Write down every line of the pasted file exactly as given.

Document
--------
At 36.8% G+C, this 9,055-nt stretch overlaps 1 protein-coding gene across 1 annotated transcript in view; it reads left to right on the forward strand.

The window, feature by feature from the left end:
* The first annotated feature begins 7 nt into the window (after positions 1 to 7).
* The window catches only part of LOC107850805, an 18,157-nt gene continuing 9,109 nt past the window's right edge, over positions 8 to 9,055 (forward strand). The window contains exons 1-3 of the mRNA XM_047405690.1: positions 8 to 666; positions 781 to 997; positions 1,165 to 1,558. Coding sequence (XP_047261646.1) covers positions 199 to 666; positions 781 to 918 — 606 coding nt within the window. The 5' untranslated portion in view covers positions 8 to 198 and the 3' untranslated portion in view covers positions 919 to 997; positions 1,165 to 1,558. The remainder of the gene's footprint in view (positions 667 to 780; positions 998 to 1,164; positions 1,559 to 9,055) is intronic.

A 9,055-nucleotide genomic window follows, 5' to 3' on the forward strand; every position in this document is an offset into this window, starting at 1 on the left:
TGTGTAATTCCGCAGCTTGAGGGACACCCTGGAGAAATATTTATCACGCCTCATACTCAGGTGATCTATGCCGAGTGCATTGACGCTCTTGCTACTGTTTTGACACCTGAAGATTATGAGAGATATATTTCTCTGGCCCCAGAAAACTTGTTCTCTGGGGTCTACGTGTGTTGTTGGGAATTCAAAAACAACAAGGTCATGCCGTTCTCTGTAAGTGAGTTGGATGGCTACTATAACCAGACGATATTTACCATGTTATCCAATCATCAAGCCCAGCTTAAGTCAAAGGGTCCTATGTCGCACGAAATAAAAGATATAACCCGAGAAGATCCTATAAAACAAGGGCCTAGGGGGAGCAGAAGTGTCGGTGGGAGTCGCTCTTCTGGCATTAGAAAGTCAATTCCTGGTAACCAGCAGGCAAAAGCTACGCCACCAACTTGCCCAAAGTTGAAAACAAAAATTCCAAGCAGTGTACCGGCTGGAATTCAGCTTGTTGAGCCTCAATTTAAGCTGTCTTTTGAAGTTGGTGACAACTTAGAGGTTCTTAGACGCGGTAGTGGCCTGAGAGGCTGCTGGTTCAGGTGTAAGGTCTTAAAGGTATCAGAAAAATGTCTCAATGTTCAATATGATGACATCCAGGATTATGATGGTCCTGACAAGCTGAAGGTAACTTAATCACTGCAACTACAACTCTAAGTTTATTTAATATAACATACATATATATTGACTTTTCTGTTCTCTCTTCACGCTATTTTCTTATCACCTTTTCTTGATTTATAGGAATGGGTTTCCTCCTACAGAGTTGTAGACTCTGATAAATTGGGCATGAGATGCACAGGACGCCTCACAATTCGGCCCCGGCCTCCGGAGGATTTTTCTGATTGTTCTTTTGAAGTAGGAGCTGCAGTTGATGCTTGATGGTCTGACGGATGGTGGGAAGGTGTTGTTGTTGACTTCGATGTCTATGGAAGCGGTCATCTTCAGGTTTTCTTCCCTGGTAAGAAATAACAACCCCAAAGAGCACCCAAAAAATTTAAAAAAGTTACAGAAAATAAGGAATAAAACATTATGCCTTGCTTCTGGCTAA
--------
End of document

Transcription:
At 36.8% G+C, this 9,055-nt stretch overlaps 1 protein-coding gene across 1 annotated transcript in view; it reads left to right on the forward strand.

The window, feature by feature from the left end:
* The first annotated feature begins 7 nt into the window (after positions 1 to 7).
* The window catches only part of LOC107850805, an 18,157-nt gene continuing 9,109 nt past the window's right edge, over positions 8 to 9,055 (forward strand). The window contains exons 1-3 of the mRNA XM_047405690.1: positions 8 to 666; positions 781 to 997; positions 1,165 to 1,558. Coding sequence (XP_047261646.1) covers positions 199 to 666; positions 781 to 918 — 606 coding nt within the window. The 5' untranslated portion in view covers positions 8 to 198 and the 3' untranslated portion in view covers positions 919 to 997; positions 1,165 to 1,558. The remainder of the gene's footprint in view (positions 667 to 780; positions 998 to 1,164; positions 1,559 to 9,055) is intronic.

A 9,055-nucleotide genomic window follows, 5' to 3' on the forward strand; every position in this document is an offset into this window, starting at 1 on the left:
TGTGTAATTCCGCAGCTTGAGGGACACCCTGGAGAAATATTTATCACGCCTCATACTCAGGTGATCTATGCCGAGTGCATTGACGCTCTTGCTACTGTTTTGACACCTGAAGATTATGAGAGATATATTTCTCTGGCCCCAGAAAACTTGTTCTCTGGGGTCTACGTGTGTTGTTGGGAATTCAAAAACAACAAGGTCATGCCGTTCTCTGTAAGTGAGTTGGATGGCTACTATAACCAGACGATATTTACCATGTTATCCAATCATCAAGCCCAGCTTAAGTCAAAGGGTCCTATGTCGCACGAAATAAAAGATATAACCCGAGAAGATCCTATAAAACAAGGGCCTAGGGGGAGCAGAAGTGTCGGTGGGAGTCGCTCTTCTGGCATTAGAAAGTCAATTCCTGGTAACCAGCAGGCAAAAGCTACGCCACCAACTTGCCCAAAGTTGAAAACAAAAATTCCAAGCAGTGTACCGGCTGGAATTCAGCTTGTTGAGCCTCAATTTAAGCTGTCTTTTGAAGTTGGTGACAACTTAGAGGTTCTTAGACGCGGTAGTGGCCTGAGAGGCTGCTGGTTCAGGTGTAAGGTCTTAAAGGTATCAGAAAAATGTCTCAATGTTCAATATGATGACATCCAGGATTATGATGGTCCTGACAAGCTGAAGGTAACTTAATCACTGCAACTACAACTCTAAGTTTATTTAATATAACATACATATATATTGACTTTTCTGTTCTCTCTTCACGCTATTTTCTTATCACCTTTTCTTGATTTATAGGAATGGGTTTCCTCCTACAGAGTTGTAGACTCTGATAAATTGGGCATGAGATGCACAGGACGCCTCACAATTCGGCCCCGGCCTCCGGAGGATTTTTCTGATTGTTCTTTTGAAGTAGGAGCTGCAGTTGATGCTTGATGGTCTGACGGATGGTGGGAAGGTGTTGTTGTTGACTTCGATGTCTATGGAAGCGGTCATCTTCAGGTTTTCTTCCCTGGTAAGAAATAACAACCCCAAAGAGCACCCAAAAAATTTAAAAAAGTTACAGAAAATAAGGAATAAAACATTATGCCTTGCTTCTGGCTAA